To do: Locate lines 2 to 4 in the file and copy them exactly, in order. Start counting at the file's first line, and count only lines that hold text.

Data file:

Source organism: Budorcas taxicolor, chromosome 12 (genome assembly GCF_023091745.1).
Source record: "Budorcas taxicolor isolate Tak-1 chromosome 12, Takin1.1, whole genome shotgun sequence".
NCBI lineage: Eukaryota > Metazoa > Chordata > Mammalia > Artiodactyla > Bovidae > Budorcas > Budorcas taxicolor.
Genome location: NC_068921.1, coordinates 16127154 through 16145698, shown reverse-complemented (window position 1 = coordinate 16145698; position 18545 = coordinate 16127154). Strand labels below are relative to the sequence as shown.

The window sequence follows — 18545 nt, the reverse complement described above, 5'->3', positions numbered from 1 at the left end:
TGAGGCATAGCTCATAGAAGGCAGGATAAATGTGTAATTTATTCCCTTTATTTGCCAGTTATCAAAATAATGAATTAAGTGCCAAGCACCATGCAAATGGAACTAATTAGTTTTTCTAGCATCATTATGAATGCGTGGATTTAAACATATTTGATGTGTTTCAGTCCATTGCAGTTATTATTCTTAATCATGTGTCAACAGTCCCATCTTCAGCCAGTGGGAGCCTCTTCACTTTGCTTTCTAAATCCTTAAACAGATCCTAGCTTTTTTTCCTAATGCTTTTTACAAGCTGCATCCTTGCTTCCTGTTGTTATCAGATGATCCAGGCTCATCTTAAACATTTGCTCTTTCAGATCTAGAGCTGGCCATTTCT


Source record: "Budorcas taxicolor isolate Tak-1 chromosome 12, Takin1.1, whole genome shotgun sequence".
NCBI lineage: Eukaryota > Metazoa > Chordata > Mammalia > Artiodactyla > Bovidae > Budorcas > Budorcas taxicolor.
Genome location: NC_068921.1, coordinates 16127154 through 16145698, shown reverse-complemented (window position 1 = coordinate 16145698; position 18545 = coordinate 16127154). Strand labels below are relative to the sequence as shown.